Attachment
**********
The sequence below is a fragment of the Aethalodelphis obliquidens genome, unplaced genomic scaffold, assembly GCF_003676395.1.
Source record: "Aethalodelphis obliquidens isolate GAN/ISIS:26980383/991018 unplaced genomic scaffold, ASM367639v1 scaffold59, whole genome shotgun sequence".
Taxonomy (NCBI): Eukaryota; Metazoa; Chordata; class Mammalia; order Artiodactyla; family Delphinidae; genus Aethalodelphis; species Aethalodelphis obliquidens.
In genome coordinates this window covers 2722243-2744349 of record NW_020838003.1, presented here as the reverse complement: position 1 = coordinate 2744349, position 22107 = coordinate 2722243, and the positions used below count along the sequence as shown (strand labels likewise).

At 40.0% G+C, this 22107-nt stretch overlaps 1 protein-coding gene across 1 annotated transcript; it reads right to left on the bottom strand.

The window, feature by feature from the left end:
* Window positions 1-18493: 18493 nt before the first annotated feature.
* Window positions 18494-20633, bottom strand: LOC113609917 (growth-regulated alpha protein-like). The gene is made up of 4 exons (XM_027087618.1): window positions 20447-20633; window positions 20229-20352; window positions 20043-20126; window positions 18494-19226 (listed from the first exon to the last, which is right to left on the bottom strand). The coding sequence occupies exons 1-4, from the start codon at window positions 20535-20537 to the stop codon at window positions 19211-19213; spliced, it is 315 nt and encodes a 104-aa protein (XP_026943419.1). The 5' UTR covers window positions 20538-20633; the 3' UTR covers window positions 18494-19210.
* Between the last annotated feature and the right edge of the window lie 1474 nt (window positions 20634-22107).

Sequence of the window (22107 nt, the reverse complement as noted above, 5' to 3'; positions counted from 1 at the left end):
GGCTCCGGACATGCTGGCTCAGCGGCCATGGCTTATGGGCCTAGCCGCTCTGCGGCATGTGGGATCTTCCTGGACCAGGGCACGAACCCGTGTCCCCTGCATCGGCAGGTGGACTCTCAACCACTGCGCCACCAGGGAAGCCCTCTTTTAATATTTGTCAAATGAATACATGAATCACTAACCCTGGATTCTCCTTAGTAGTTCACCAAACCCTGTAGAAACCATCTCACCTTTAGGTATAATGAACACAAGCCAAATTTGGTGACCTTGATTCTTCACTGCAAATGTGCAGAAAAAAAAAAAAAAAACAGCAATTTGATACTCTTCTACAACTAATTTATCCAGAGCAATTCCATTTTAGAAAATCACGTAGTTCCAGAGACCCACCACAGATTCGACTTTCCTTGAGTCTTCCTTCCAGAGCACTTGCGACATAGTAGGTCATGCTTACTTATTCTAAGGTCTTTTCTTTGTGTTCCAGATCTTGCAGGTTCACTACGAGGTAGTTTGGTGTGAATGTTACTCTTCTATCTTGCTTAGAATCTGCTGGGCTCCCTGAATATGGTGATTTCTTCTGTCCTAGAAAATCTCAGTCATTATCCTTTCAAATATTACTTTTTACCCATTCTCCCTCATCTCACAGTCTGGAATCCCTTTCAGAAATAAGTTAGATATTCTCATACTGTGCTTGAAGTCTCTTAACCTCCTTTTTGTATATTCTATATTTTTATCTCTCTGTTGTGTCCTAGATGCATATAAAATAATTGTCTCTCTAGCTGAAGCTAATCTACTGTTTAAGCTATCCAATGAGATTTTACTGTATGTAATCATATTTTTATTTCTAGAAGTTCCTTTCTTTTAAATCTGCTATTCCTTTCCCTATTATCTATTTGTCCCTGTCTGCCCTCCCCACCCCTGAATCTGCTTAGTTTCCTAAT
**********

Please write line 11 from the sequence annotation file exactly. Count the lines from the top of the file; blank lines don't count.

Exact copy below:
GGCTCCGGACATGCTGGCTCAGCGGCCATGGCTTATGGGCCTAGCCGCTCTGCGGCATGTGGGATCTTCCTGGACCAGGGCACGAACCCGTGTCCCCTGCATCGGCAGGTGGACTCTCAACCACTGCGCCACCAGGGAAGCCCTCTTTTAATATTTGTCAAATGAATACATGAATCACTAACCCTGGATTCTCCTTAGTAGTTCACCAAACCCTGTAGAAACCATCTCACCTTTAGGTATAATGAACACAAGCCAAATTTGGTGACCTTGATTCTTCACTGCAAATGTGCAGAAAAAAAAAAAAAAAACAGCAATTTGATACTCTTCTACAACTAATTTATCCAGAGCAATTCCATTTTAGAAAATCACGTAGTTCCAGAGACCCACCACAGATTCGACTTTCCTTGAGTCTTCCTTCCAGAGCACTTGCGACATAGTAGGTCATGCTTACTTATTCTAAGGTCTTTTCTTTGTGTTCCAGATCTTGCAGGTTCACTACGAGGTAGTTTGGTGTGAATGTTACTCTTCTATCTTGCTTAGAATCTGCTGGGCTCCCTGAATATGGTGATTTCTTCTGTCCTAGAAAATCTCAGTCATTATCCTTTCAAATATTACTTTTTACCCATTCTCCCTCATCTCACAGTCTGGAATCCCTTTCAGAAATAAGTTAGATATTCTCATACTGTGCTTGAAGTCTCTTAACCTCCTTTTTGTATATTCTATATTTTTATCTCTCTGTTGTGTCCTAGATGCATATAAAATAATTGTCTCTCTAGCTGAAGCTAATCTACTGTTTAAGCTATCCAATGAGATTTTACTGTATGTAATCATATTTTTATTTCTAGAAGTTCCTTTCTTTTAAATCTGCTATTCCTTTCCCTATTATCTATTTGTCCCTGTCTGCCCTCCCCACCCCTGAATCTGCTTAGTTTCCTAAT